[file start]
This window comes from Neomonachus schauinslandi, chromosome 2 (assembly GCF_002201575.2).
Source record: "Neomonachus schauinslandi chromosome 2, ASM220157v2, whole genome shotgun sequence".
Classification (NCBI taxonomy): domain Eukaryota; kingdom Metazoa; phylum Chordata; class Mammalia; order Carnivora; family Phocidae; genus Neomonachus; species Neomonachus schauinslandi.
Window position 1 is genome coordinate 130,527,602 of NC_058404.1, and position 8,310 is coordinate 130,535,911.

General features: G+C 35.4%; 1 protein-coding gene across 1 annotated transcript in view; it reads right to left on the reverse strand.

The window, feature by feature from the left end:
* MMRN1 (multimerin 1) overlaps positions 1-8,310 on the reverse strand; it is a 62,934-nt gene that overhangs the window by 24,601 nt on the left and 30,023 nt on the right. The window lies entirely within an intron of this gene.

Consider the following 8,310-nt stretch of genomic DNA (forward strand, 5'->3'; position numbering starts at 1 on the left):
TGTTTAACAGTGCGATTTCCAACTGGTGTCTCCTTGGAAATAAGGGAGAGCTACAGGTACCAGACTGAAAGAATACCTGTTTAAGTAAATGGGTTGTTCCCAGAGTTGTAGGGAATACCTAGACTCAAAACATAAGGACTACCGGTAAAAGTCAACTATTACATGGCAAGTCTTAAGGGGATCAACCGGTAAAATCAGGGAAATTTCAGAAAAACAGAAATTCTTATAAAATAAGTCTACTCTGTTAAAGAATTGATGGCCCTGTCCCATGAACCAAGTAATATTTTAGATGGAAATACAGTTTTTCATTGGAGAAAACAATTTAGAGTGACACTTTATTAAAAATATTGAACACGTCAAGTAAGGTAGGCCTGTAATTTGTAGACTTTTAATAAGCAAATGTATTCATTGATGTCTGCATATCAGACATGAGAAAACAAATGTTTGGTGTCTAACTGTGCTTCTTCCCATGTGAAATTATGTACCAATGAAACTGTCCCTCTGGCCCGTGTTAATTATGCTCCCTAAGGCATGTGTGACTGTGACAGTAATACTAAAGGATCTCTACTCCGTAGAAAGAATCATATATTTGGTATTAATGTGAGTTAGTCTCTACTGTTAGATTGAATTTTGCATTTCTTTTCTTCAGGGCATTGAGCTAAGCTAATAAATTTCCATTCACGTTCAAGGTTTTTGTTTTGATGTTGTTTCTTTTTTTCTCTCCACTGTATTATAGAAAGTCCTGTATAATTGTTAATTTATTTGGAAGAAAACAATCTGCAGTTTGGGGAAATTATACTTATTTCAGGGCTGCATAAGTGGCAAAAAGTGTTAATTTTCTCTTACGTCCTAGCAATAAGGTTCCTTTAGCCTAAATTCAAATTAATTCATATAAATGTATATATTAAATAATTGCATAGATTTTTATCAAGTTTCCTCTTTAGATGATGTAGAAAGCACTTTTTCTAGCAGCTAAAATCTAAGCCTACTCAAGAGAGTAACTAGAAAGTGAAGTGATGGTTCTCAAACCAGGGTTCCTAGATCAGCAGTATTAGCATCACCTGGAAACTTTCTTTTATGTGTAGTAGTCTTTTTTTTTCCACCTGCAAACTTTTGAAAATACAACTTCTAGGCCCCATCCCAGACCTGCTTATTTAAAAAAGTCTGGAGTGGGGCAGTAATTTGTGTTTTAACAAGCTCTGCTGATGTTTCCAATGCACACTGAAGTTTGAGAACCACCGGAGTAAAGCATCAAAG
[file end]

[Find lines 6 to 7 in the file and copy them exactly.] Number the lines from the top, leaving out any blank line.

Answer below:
The window, feature by feature from the left end:
* MMRN1 (multimerin 1) overlaps positions 1-8,310 on the reverse strand; it is a 62,934-nt gene that overhangs the window by 24,601 nt on the left and 30,023 nt on the right. The window lies entirely within an intron of this gene.